...which makes this, oh, about nine months early for the bulk of the season, but the Christmas Special is series seven, so...
I want mah Doctor Who.
Well, colour me impressed with that Christmas Special. I'm normally fairly ambivalent about them, but it was a pretty straightforward, overly sentimental christmas tale.
Was surprised Bailey and Armstrong were not in it as much as their billing indicated, but Skinner and the kids were ace. Very cool.
Though that Sherlock trailer at the end was just weirdly short. :)
I was a little bit worried early on as the pacing lagged and I thought it was trying a little too hard, but the episode built steam as it went on, and I was very into it by the end. Not as good as A Christmas Carol (which was extraordinary), but I'd argue it's better than the other Christmas specials.
Not as good as A Christmas Carol, which is in a class of its own, but still a very strong episode. I never thought that the guy who did Coupling would be making me tear up at Christmas specials, but here we are. I guess that it sort of helps that Christmas, in its broadest cultural sense, is a kind of celebration of what The Doctor is all about. Although, he does take it a bit farther than brotherhood between men all the way to brotherhood between consciousnesses.
Just finally watched this. I got problems.
--The story was pretty thin. I believe budget has become a real issue, but still, it was too straightforward a story for a full-length Christmas special. It was really just a padded regular episode.
--I'm not sure what the point of linking it to The Lion, The Witch and the Wardrobe was--A Christmas Carol was an actual reinvention of the Dickens story, using the themes and ideas in clever ways, whereas this just borrowed some of the imagery from C. S. Lewis to no real purpose--but if they were going to do it, surely the TARDIS should have played the role of the wardrobe? I mean, he even said it was the wardrobe, but then it was the Christmas present that became the portal to the other world. That seemed like it was going to be the whole point of doing a TLTWATW pastiche.
--Why the hell was the Doctor doing all this anyway? I mean, I know it would be nice to believe he travels the universe, randomly sending kids on delightful adventures, but there's too many kids out there for even a Time Lord to personally play Santa to all of them, so presumably there was some other order of business and treating the kids was just a nice afterthought. So...what the hell was it? If it was just a "thank you" to the mom for helping them, he went about it in a pretty bizarre way, especially considering that he never actually met the kids.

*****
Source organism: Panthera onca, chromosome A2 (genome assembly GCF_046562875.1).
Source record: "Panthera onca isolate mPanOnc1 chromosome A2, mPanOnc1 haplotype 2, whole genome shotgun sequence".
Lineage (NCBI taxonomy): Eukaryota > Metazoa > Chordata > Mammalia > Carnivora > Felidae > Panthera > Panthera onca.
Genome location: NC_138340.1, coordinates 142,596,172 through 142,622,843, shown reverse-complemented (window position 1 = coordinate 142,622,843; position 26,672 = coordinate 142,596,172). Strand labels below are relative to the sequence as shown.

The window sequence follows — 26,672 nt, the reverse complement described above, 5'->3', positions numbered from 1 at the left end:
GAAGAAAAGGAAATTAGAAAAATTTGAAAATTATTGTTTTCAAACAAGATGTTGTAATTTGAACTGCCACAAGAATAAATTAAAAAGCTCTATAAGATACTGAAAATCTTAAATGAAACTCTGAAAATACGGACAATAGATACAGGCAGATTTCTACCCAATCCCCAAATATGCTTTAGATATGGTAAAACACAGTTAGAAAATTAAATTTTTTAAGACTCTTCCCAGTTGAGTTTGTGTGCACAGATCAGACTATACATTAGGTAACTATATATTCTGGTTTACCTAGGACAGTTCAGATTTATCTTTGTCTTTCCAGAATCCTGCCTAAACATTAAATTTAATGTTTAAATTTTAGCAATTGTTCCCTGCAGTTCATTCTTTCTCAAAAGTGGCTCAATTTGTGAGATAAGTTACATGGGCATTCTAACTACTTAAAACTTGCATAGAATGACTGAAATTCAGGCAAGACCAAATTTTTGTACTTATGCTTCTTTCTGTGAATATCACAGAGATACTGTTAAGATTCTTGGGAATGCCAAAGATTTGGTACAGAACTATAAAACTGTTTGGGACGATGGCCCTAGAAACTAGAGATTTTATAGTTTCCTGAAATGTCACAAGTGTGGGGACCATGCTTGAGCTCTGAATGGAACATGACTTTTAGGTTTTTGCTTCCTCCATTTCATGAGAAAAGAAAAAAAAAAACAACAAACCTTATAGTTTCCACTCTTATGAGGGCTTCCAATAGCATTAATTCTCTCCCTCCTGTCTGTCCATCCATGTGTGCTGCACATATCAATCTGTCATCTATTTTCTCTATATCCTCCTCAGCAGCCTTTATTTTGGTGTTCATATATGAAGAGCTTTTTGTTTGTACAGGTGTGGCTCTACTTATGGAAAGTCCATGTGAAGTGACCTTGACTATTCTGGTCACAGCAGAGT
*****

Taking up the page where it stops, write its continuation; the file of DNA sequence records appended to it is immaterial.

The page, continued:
--The biggest problem: if you're going to spend an hour trying to squeeze pathos from the story of a widow not being able to tell her kids their father died, don't have the father turn up alive and well at the end. That honestly makes me a little angry. Yes, it was framed in a rather clever way, but emotionally it was an enormous copout. It smacks of the often nonsensical "and then everything magically worked out for the best" endings of the Russell T. Davies era.
I agree that the story was thin. And overall this wasn't one of my favorite specials despite, the nod to Warhammer 40K.
But the last few scenes really, really got me. I'm going to be really sad when the time comes for Amy and Rory to go for good.
Unless you are prepared to back up this vile calumny with a composer's knowledge, I am afraid I shall have to demand satisfaction, suh!
Daleks at 15 paces!
In all seriousness, what is it you don't like about his work? I've listened to all the music for series 1 through 5 and the specials and I've loved almost everything he's done. The shows tend to re-and over- use his themes, but I'm not certain that's his fault.
I've never really understood the Murray Gold criticisms myself. The worst I can say about him is that his scores are a bit on the nose and 'big,' like he's trying desperately to be John Williams, but that never really struck me as 'inept.' Maybe it's because I came into Doctor Who with Ecclestone.
That's a bit like saying "the worst you can say about the Pacific ocean is that it's a bit moist."
He's a screamingly unsubtle composer who's devoid of any kind of melodic invention; he just swipes from John Williams, as mentioned, and cranks the volume up to eleven. And I'm usually the last guy to complain about the score in movies and TV, but Gold makes it impossible not to be annoyed, especially on this, a show that frequently fails to earn its emotional beats, and relies on the score to tell you how you're supposed to be feeling. Or to scream it in your ear every moment something happens. To be fair, this was worse during the Davies years, when there was often NOTHING to the stories being told except a hamfisted attempt at cheap sentiment; Davies needed Gold to make his halfassed scripts work at all, so I guess he got used to bearing the load. He hasn't been as bad lately, since Moffat and co. are writing scripts with actual substance and the music tends to feel more earned, but this script started falling into a lot of the bad habits of NuWho, and Gold's flop-sweat started to come out again.
Not TV news, but IDW is publishing a Doctor Who / Star Trek TNG crossover comic in May.
I haven't thought about TNG since First Contact, but man I used to be a huge trek nerd. This sounds like it could be bad fan-fic, but count me in just to see The Doctor drive Picard up the wall.
Super excited. I'm very very lucky that even episodes most people consider mediocre really get me excited. There's always a concept or a system in place that's neat enough or imaginative enough that I don't really have "bad" episodes.